The opening of the Brenau University’s John S. Burd Center for the Performing Arts is much more important to this community than just the addition of one more fine building on the school’s campus. It makes a major statement about the cultural commitment we find in Gainesville, about our sense of community, and probably more importantly, about the quality of life this community offers the citizens of all Northeast Georgia.
This cultural base is one of the great economic assets we have, even though we seldom think of culture as having a direct link to business. Put it this way: if we are attempting to entice a new industry to locate here, and that industry is also looking seriously at another city, very often that industry will go to the community with the best “quality of life.” And, how do you think people from the outside measure quality of life? There are the usual things: schools, churches, personal pride in homes and community. But the one thing that almost always tips the scales in favor of one town over another is the obvious commitment to cultural activities – giving people the opportunity to participate in what is generally referred to as “the finer things of life.”
Gainesville has always had a large cadre of people willing to support the arts, and it has had some visible buildings to show for it. There as a large Opera House on one corner of the downtown square in the late 1800’s (it burned in 1925). Pearce Auditorium was build about 1897, before the university carried the name Brenau. At that time, Pearce was said to be the finest concert hall in Georgia, outranked only by “The Grand” in Atlanta.
The Quinlan Visual Art Center was built in the 1950’s, a gift to the community from Leslie Quinlan. The Arts Council acquired and remodeled the old downtown railroad station in the 1990’s, and it now carries the name of one of its principal benefactor families, the Smithgalls. Now this same group has acquired the old First Methodist Church downtown.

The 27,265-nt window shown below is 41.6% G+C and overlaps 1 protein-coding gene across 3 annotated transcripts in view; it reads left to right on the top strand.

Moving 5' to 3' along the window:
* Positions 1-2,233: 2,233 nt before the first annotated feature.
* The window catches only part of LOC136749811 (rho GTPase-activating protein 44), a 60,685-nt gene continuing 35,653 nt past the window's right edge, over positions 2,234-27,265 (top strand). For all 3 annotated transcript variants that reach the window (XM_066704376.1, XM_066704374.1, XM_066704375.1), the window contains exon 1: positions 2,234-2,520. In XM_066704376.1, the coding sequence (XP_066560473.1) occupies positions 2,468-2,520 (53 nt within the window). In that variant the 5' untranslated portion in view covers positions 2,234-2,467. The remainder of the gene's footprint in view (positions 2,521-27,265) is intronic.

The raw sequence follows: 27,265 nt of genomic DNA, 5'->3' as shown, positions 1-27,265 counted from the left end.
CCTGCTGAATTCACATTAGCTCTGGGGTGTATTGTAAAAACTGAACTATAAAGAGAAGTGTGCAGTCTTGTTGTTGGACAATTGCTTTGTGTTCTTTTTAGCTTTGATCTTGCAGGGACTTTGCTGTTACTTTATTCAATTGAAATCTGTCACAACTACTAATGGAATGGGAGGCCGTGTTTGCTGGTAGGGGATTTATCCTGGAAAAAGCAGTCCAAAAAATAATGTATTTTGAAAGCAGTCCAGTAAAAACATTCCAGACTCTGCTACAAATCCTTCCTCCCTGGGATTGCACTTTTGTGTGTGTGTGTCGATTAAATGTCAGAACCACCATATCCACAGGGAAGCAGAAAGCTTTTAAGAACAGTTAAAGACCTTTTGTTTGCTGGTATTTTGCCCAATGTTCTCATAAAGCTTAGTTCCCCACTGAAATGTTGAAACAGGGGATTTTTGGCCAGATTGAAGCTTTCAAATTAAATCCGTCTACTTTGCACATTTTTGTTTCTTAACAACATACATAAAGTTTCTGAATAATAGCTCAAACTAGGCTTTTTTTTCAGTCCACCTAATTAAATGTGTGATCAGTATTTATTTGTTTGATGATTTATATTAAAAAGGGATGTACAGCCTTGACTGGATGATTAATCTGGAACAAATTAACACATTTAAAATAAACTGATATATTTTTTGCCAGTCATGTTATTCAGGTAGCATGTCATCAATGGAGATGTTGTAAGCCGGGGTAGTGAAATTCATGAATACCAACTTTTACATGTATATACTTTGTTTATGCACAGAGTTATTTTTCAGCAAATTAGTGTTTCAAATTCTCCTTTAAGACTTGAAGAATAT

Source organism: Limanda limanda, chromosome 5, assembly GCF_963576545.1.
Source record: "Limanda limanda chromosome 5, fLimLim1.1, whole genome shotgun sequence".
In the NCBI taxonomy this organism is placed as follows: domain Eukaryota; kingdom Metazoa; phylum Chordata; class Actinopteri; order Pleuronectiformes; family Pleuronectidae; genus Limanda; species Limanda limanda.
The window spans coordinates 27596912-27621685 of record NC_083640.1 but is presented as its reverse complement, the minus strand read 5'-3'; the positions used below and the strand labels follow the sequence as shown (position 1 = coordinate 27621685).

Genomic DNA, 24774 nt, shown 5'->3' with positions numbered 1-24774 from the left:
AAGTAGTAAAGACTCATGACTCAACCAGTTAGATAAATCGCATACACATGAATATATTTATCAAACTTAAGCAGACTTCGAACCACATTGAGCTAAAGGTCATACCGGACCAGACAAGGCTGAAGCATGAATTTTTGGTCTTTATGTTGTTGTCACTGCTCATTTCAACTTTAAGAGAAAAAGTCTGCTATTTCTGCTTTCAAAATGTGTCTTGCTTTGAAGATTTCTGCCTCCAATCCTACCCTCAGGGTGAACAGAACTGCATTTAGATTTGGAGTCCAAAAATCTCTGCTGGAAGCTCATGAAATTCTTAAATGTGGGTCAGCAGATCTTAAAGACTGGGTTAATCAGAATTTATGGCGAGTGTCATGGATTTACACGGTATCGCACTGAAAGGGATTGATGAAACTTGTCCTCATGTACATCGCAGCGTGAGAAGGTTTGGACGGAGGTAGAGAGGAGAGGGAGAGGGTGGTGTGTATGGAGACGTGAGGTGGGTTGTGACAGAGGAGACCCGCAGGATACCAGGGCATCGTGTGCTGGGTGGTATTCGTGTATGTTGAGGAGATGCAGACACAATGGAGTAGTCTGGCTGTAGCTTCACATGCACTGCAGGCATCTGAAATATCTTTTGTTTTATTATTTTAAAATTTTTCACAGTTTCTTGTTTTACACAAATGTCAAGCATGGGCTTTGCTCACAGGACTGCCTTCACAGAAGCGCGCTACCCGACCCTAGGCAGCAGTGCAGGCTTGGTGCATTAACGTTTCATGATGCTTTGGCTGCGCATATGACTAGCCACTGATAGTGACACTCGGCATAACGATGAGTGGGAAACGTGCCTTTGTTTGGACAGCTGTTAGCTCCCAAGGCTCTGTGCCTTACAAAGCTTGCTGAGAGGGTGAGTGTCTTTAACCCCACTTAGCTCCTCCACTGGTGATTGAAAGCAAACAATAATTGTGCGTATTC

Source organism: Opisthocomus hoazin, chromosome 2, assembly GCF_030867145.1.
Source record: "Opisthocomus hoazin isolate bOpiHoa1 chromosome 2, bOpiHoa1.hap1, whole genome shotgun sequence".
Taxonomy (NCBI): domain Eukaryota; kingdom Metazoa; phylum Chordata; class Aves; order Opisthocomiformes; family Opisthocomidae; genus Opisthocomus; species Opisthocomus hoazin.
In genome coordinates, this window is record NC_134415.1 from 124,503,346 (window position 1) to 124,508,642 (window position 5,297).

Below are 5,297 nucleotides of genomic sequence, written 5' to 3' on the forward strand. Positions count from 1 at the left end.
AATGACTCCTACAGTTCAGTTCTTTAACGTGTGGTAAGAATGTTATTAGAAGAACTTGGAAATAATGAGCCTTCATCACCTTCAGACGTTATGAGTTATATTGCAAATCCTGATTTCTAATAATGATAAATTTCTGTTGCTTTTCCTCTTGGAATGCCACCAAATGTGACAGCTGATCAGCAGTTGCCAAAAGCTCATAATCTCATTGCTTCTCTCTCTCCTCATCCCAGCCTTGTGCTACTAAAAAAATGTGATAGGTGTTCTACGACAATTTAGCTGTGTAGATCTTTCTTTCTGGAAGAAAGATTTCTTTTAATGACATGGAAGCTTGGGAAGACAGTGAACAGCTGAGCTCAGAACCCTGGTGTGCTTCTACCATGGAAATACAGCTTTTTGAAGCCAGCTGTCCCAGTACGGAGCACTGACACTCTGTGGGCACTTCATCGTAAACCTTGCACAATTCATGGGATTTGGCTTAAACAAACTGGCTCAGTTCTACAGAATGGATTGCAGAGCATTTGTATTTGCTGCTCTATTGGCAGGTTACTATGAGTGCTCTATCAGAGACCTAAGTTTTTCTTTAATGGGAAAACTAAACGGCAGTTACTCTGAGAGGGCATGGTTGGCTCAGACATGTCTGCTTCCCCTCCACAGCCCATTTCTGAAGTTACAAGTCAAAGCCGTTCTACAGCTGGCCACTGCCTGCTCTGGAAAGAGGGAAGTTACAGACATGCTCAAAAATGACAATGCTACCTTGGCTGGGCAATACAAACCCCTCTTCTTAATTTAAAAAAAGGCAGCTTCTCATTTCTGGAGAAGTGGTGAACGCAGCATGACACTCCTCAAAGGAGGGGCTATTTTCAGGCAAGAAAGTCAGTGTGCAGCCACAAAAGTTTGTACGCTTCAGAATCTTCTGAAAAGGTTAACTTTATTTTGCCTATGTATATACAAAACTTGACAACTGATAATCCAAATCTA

Most cultural structures, as with the John S. Burd Center for the Performing Arts, are built with private contributions. Government has also contributed to the cultural base here in Hall County… the Gainesville Civic Center, the Georgia Mountains Center, Gainesville College and other facilities… designed for, and fully available for cultural activities.
The new arts center on Brenau’s campus, however, is not merely another addition to the visible cultural assets of Gainesville; it is spectacular, one of Georgia’s leading arts centers and holding a position similar to that held by Pearce Auditorium some 100 years ago. If you were touring an industrial prospect through the community, what better to sow them than the John S. Burd Center for the Performing Arts?
Interestingly, the new center is the first wave of a series of new cultural facilities in Gainesville. The Quinlan is in the final states of putting together significant funding for a major addition to the fine Green Street center. The North Georgia History Center is planning to break ground on a new building across from the John S. Burd Center, and adjacent to the existing White Path Indian Cabin. The extensive construction and addition at Riverside Military Academy, and there are others.
We don’t tend to think cultural facilities as an important part of our economy; we put these in place for other reasons. But anyone who has ever been involved in economic development, and especially recruiting new industry to an area, will quickly tell you “quality of life,” “sense of community” are two of the most important assets any community can have. And most often, these are measured by the community’s obvious commitment to cultural activities. Gainesville has a history of investing in things cultural. The tradition continues.
Gordon Sawyer is a retired advertising executive, author of several history books, chairman of the North Georgia Journal, a history commentator on WDUN Radio and an admitted, addicted history buff.